In its comment letter, the Institute urged the SEC to modify the Proposed Rule to specifically allow mutual funds to charge up to 75 basis points under Rule 12b-2 on classes of shares that are restricted to investment by retirement plans only, provided that the amount charged under the share class or paid to a service provider under 12b-2 for sales and distribution services does not exceed 25 basis points, and provided further that if the share class charges more than 25 basis points under 12b-2, the fund either (1) discloses that the sales and distribution services portion of the 12b-2 fee does not exceed 25 basis points or (2) provides a specific breakdown between the sales and non-sales portions of the 12b-2 fee.
The Institute also urged the SEC to allow the Department of Labor fee disclosure rules to take precedent over the proposed statements and purchase confirmation provisions as they might otherwise apply to retirement plan investments in mutual funds. “We requested that the SEC include a comprehensive exemption to the statement and confirmation provisions in the Proposed Rule with respect to retirement plan investments,” said Larry H. Goldbrum, General Counsel, in a press release.
Goldbrum noted that SPARK supports the SEC’s objectives of increasing transparency of mutual fund sales charges, helping investors avoid paying disproportionate sales charges in certain share classes, and helping investors make more informed choices when selecting funds that impose sales charges, but is “concerned that the approach taken in the Proposed Rule will impose significant burdens and costs on retirement plan intermediaries who provide important services; will adversely impact plan sponsors and participants; and will have unintended consequences that run counter to the SEC’s objectives.”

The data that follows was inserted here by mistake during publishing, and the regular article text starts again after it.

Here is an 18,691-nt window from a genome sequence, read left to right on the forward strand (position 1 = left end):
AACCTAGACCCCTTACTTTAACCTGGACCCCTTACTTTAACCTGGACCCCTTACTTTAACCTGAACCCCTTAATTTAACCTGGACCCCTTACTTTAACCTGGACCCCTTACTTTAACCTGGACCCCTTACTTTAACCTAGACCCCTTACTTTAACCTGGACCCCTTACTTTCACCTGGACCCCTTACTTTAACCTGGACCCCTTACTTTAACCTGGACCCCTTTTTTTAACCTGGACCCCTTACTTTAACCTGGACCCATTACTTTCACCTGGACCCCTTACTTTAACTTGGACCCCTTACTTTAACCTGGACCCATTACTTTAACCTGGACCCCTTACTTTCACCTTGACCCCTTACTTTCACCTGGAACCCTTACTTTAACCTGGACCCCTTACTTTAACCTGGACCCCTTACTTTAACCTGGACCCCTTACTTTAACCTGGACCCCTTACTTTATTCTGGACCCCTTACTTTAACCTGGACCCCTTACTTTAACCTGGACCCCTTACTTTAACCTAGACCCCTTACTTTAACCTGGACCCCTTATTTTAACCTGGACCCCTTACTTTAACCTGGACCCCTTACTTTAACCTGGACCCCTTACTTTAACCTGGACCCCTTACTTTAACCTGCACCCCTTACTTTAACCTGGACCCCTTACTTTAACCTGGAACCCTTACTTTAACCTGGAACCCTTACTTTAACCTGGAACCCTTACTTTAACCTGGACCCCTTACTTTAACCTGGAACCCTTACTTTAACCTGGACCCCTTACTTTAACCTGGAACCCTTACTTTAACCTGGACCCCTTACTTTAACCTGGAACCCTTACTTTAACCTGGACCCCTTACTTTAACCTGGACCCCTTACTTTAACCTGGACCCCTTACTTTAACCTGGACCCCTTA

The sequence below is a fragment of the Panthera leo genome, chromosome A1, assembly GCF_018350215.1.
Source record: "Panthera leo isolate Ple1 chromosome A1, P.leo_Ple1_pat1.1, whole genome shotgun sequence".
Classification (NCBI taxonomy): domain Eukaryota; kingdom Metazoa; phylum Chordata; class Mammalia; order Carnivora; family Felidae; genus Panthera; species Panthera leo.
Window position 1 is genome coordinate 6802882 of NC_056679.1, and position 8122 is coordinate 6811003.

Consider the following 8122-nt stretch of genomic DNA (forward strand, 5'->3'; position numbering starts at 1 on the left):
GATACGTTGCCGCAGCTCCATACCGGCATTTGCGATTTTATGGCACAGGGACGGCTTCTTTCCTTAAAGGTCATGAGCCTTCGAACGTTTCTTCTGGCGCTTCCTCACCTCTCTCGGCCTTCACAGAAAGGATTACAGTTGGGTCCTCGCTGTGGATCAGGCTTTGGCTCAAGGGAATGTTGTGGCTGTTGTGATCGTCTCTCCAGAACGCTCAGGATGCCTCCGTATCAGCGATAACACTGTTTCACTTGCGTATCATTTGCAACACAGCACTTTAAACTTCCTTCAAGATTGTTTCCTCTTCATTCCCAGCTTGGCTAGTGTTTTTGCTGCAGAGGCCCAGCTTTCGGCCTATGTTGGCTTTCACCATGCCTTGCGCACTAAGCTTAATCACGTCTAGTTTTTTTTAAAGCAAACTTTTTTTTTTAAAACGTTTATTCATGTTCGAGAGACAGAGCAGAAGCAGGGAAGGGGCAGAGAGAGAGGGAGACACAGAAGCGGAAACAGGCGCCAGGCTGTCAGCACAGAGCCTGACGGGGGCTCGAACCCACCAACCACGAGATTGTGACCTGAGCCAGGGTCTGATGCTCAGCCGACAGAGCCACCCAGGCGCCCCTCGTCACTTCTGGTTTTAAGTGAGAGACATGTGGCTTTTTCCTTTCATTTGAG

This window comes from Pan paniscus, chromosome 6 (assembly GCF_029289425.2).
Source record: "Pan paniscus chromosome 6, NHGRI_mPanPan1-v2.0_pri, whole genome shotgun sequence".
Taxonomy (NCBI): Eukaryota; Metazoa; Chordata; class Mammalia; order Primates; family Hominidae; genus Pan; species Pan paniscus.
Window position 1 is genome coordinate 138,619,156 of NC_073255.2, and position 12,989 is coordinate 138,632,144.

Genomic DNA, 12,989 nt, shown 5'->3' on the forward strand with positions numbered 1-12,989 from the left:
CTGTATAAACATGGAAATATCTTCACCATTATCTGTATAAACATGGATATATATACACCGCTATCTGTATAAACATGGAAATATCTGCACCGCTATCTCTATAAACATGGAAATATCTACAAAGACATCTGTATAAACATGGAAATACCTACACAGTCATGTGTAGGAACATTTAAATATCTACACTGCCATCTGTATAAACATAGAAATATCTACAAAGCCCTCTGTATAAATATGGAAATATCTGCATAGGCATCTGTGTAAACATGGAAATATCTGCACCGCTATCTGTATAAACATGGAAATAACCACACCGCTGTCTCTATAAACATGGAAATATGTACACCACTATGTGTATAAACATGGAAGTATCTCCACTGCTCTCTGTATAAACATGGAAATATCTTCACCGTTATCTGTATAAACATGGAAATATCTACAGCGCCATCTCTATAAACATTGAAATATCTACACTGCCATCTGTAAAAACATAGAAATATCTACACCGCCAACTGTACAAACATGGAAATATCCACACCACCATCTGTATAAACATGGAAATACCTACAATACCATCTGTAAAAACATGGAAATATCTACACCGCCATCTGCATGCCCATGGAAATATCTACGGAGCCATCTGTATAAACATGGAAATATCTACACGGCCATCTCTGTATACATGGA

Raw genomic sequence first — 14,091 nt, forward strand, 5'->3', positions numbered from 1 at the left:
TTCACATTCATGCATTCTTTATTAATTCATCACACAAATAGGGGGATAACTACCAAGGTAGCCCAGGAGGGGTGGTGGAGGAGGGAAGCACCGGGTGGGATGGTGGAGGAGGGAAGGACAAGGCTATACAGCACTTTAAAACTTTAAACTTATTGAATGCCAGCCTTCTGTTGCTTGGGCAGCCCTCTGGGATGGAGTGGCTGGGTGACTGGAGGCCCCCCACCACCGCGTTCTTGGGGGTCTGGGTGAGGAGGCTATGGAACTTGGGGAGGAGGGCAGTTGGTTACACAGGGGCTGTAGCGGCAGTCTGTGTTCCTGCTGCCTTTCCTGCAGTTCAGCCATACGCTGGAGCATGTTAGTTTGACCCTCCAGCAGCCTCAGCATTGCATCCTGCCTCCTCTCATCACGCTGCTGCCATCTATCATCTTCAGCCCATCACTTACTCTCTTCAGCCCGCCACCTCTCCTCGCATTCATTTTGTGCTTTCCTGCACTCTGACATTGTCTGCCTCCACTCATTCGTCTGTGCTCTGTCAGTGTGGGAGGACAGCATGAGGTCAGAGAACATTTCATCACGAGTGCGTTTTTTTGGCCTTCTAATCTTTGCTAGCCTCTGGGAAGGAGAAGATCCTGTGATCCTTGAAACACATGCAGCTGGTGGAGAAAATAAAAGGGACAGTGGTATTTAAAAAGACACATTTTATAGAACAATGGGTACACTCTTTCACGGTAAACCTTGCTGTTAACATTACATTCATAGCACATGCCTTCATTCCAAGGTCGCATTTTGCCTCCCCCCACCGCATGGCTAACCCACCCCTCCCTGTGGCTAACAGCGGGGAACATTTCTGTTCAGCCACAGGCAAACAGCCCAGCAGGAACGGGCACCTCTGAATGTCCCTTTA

According to Goldbrum, the organization’s members that are major retirement plan recordkeepers do not intend to upgrade their systems to comply with the lot tracking and share conversion requirements under the SEC’s Proposed Rule regarding mutual fund distribution fees. Goldbrum said they believe that the complexity, potential difficulty, and costs associated with complying with the rule have been underestimated and are far too significant to undertake.
In order to provide adequate time for the affected mutual funds and retirement plan intermediaries to comply with the Proposed Rule if it is finalized in its current form, the Institute asked the SEC to consider a compliance date of 30 months after the effective date. In addition, the letter urged the SEC to postpone the effective date of the Proposed Rule until such time that it either determines that it does not anticipate proposing other rules that may impact revenue sharing payments made by fund advisers or until it is in a position to propose any of such rules together with the proposed 12b-1 rule changes.
The comment letter is at http://www.sparkinstitute.org/comments-and-materials.php.
The SEC put out its proposed rules replacing existing provisions, including Rule 12b-1, that allow mutual funds to use their assets to compensate securities professionals who sell shares of the fund (see SEC Proposes Rules on 12b-1 Fees).Avi Nachmany, Director of Research, and Executive Vice President of Strategic Insight (SI), an Asset International company, said a key issue in coming months is whether the Securities and Exchange Commission (SEC) exempts small defined contribution plans from its proposed rule about moving assets with 12b-1 fees higher than 25 basis points to a share class without an ongoing sales commission (see Small DC Plans May Need 12b-2 Exemption).